micrograms) LSD experiences, including spatial distortions, visual and
auditory hallucinations, intense imagery with eyes closed, synaesthesia and
mood elevation. These effects, which occur mainly during the period of 1 to 4
hours after ingestion, are typically followed by a period of alert calmness
which may last until the subject goes to sleep.

       High Dose, 200-500 Seeds (12 Subjects)

In this range the first few hours may resemble the medium-dose effects
described above. However, there is usually a period during which the
subjective states are of a sort not describable in terms of images or
distortions, states characterized by loss of ego boundaries coupled with
feelings of euphoria and philosophical insight. These seem to parallel the
published descriptions of experiences with high doses (200-500 micrograms) of
LSD given in a supportive, therapeutic setting as reported by Sherwood et al.

All the subjects who had previous experience with LSD claimed the effects of
the seeds were similar to those of LSD. Transient nausea was the most
commonly reported side effect, beginning about one half hour after ingestion
and lasting a few minutes to several hours. Other reported side effects not
commonly found with LSD were a drowsiness or torpor (possibly due to a
glucoside also present in the seeds) and a coldness in the extremities
suggesting that the ergine content of the seeds may be causing some vascular
constriction. (If this is the case, there may be some danger of ergot
poisoning resulting from excessive dosages of the seeds.) The only untoward
psychic effect was a prolonged (eight hours) disassociative reaction which
was terminate with cholorpromazine [Thorazine]. The possibility of prolonged
adverse reactions to the psychological effects of the seeds is essentially
the same as with LSD, and the same precautions should be observed (Cohen &
Ditman, 1963).


IPOMOEA.003   7-MAY-90

Additional Notes:
Ipomoea purpurea is sold as the "Heavenly Blue" variety of morning glory.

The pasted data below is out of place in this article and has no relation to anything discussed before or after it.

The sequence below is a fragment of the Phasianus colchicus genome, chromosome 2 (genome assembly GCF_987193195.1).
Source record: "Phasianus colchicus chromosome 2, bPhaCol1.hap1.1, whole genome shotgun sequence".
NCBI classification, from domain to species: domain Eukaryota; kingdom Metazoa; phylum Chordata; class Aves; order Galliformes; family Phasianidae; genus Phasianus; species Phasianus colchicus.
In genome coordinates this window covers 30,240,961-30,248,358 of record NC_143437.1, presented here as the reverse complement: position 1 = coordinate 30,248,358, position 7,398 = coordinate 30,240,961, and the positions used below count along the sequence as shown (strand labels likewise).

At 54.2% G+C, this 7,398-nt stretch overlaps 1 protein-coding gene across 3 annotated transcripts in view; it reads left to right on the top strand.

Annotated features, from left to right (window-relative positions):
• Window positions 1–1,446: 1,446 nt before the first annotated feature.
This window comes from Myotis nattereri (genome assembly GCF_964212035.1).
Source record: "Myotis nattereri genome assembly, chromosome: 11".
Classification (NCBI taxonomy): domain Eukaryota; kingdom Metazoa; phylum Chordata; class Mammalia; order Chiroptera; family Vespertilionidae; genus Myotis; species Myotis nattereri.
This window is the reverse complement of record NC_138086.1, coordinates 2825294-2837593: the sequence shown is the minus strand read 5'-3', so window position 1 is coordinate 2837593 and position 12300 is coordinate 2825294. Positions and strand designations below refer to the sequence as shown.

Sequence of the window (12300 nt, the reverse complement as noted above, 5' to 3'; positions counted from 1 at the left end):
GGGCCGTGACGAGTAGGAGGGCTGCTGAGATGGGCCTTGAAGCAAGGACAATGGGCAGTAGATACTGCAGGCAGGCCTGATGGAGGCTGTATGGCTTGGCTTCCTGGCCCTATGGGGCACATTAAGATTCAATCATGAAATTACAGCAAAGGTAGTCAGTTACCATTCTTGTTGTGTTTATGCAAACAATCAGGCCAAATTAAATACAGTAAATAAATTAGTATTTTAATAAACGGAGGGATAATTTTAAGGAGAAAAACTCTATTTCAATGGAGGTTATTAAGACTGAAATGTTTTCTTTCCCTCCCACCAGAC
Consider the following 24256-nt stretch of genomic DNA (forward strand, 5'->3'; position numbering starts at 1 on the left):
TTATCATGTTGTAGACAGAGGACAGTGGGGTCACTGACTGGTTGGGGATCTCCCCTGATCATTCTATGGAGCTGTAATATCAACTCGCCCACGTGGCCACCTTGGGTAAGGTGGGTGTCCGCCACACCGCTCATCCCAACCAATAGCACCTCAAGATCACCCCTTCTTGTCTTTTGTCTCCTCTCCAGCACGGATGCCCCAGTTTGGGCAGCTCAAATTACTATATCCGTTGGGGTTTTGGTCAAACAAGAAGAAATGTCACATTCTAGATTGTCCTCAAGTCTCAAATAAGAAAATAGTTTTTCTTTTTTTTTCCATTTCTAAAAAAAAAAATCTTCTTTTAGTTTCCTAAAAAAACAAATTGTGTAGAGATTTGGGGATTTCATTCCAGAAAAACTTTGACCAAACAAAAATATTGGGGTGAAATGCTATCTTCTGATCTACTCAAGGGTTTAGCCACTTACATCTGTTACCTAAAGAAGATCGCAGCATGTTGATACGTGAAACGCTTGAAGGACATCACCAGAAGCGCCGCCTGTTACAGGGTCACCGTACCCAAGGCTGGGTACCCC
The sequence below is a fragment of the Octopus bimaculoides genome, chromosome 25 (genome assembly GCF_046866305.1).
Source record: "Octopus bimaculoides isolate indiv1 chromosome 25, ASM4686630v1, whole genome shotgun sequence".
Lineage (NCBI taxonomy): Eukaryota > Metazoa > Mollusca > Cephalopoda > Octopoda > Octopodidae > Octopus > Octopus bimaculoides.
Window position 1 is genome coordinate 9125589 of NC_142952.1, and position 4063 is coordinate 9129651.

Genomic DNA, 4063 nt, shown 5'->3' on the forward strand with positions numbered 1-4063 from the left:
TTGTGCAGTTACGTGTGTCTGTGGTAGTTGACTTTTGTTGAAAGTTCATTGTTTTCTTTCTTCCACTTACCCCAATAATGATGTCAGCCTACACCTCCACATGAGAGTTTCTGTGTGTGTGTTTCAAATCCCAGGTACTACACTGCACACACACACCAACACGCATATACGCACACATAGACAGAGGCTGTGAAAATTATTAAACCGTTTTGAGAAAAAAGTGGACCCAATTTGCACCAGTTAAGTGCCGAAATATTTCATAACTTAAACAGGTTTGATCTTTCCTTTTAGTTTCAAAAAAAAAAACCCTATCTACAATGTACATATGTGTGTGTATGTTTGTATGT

"Ipomoea tricolor" is the trade name used for that variety. It is identical
with the species of morning glory described above.

The seeds must be chewed or ground in order to be effective. Soaking the
ground seeds in water for several hours, filtering out the grounds,
and then drinking only the water portion of the mixture can reduce
some of the stomach-upset symptoms if such occur.

Unpleasant LSD and morning glory trips can be smoothed out or even
stopped by taking niacin (in the form of nicotinic acid, vitamin B-3 or
"niacin"). Vitamin C has been shown to reduce the incidence of paranoia and
prevent depletion of the vitamin from the adrenal glands during LSD trips.

There have been reports that commercially available packets of morning
glory seeds from some distributors are coated with fungicides or
other chemicals to increase shelf life or discourage the practice
of eating them. Seeds from plants grown in one's own garden will
be safe as long as you do not spray them with insecticides.

The last few notes about Niacin and Vitamin C are based on
a paperback edition of Hoffer & Osmonds "The Psychedelics"

It's pretty clear that the latin names of this plant are somewhat
confused (which is typical). Ipomoea purpurea, Ipomoea tricolor,
Ipomoea violacea and Ipomoea rubro-caerulea are all the same plant.

The other variety of morning glory, "Ololiuhqui" has at least two
Latin names as well: Rivea corymbosa, and Turbina corymbosa.


"Recreational use of Ergoline Alkaloids from Argyreia Nervosa"
William E. Shawcross
Journal of Psychedelic Drugs Vol. 15(4) Oct-Dec 1983

The Hawaiian baby woodrose entered the drug scene in 1965 with the
publication of a paper in "Science" entitled "Ergoline Alkaloids in Tropical
Wood Roses" by Hylin and Watson. The wide circulation of this journal assured
thorough dissemination of the information they presented. They wrote, "The
possible health and legal problems associated with the presence of similar
compounds in commerically cultivated plants led us to examine the ornamental
wood roses, Ipomoea tuberosa and Argyreia nervosa, both common Hawaiian crops
that have assumed commerical importance as components of [the] dried tropical
flower industry." Comparing the seeds of these two plants with those of the
morning glory varieties Pearly Gates and Heavenly Blue, they found the
following yield of alkaloids (mg of alkaloid/g of seed material):

     Heavenly Blue        0.813
     Pearly Gates         0.423
     I. tuberosa          [None]
     A. nervosa           3.050

The seed of A. nervosa is the best plant source of ergoline alkaloids
discovered; it contains approximately 3 mg of alkaloidal material per gram of